Nathaniel Julies murder: cross examination takes off, finally

The four-year long wait for justice for the family of the Eldorado Park teenager who was gunned down by police is finally over as the case finally took off in court. One of the three accused ex-police officers, Caylene Whiteboy, took the stand.

“I cried, I cried so much. The situation is a big mess. I cried even more because everything puzzled me. I felt like it was all a set up.” These were the words of accused one, Whiteboy.

“I questioned why would they put such ammunition in. Why did I get the instruction to shoot. All of this seems like a set up to me.”

Whiteboy is one of three ex-police officers who are accused of the murder of 16-year-old  Nathaniel Julies in August 2020. The teen was suffering from Down’s syndrome.

Accused put blame on colleague who loaded gun

This was during cross examination with Advocate Mandla Mnyantheli on Thursday at the High Court of Johannesburg, sitting in Palm Ridge.

Mnyantheli had Whiteboy in the hot seat and questioned why she said on the night in question that “Eldos is going to kill me”.

“It is a Coloured [person] that was shot from Eldos. When I looked at the hospital- I saw that it was a small child. It is s child! Obviously people will go [haywire] about it. I went out of control that same night,” Whiteboy responded, relieving that fateful night.

Whiteboy told the court that she did not cry because she was taking responsibility for the death of Julies.

“The responsibility for the boy’s death[lies with] the one who loaded the firearm with that ammunition. The one who loaded that ammunition should explain their intentions for booking that specific ammunition out,” Whiteboy said.

Whiteboy reminded the court that according to her knowledge, her colleague Mandla Sithole was on loading duty.

Relieved to finally take the stand and speak

During the cross examination, Whiteboy’s advocate, Solomon Tshivhesa, objected on two occasions. He stated that Mnyantheli should not be unfair to his client when asking questions that she cannot answer. Judge Cassim Moosa overruled Tshivhesa’s objection, telling him that he believes that Whiteboy can answer the questions set in front of her.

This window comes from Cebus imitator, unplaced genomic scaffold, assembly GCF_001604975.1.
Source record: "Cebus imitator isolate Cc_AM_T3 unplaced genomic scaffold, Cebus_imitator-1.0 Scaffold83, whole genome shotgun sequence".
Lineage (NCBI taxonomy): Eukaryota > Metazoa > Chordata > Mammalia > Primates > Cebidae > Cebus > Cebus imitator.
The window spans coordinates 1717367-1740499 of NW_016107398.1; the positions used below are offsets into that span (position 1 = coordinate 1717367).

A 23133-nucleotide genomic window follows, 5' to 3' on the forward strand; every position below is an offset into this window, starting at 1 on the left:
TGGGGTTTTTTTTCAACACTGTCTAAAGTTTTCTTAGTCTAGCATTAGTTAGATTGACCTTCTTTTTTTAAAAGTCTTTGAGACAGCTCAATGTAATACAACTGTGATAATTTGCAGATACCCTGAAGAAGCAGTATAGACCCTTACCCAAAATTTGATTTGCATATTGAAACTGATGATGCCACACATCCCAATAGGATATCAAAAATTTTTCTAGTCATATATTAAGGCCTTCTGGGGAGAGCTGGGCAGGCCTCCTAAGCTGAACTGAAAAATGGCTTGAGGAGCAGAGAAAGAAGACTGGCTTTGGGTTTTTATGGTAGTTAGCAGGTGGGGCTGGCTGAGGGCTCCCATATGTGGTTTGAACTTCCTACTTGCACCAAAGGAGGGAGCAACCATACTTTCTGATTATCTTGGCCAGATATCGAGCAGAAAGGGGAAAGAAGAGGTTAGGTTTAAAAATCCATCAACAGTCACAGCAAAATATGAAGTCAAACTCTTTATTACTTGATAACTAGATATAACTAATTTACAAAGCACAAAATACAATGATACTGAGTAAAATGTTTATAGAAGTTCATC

Whiteboy wore green boots, blue jeans and a green sweater. Accused number two, Simon Ndyalvane, and number three, Voster Netshiongolo, wore matching blue sweaters. They sat closely in the dock.

Whiteboy detailed that this is the first time in four years that she is able to speak up.

Alleges threat by co-accused after incident

While in the witness dock Whiteboy said: “ Accused two threatened me on the morning after the shooting. He told me what I need to say and to stick by that story. A part of my statement where it says that I shot with them at Freedom Park before going to Hillbrow Flats is not true. I wrote that I shot at Freedom Park out of fear. Scorpion [Ndyalvane] was present in the first parts of writing my statement. That’s until I asked for him to be removed.”

Ndyalvane reached for his lawyer, who was an arm’s length from him. He stated that he was not present at the time that Whiteboy wrote her statement. This was done in the presence of a senior officer, he said.

The matter was postponed to the court’s next term in April.

Judge approves the 13 day period for the case

Judge Cassim Moosa approved 13 days that both the council and defence agreed upon.

The 13 days of the matter was agreed with conditions by state prosecutor Johan Badenhorst.

Badenhorst said: “The specific dates are agreed upon for 9.30am. The court will assist us if we are on time. This matter has been coming on for years.”

The next court appearance will be for three days from April 17 until April 19. Then it will continue on April 24 and 25.

Decisions to be made after May 29

The matter will then move into May and sit on May 2 and 3, May 20 and 21, May 23 and 24. Furthermore, decisions will be made after May 28 and 29.

In a conversation with Sunday World Julies’ mother, Bridget Harris, said: “I am happy that there is progress. I loved my son . This fight is hard. Four years later and the accused ex-police officers are still walking free. My son is turning in his grave. With the testimony I heard last week from accused one. The wheels of justice are turning.”

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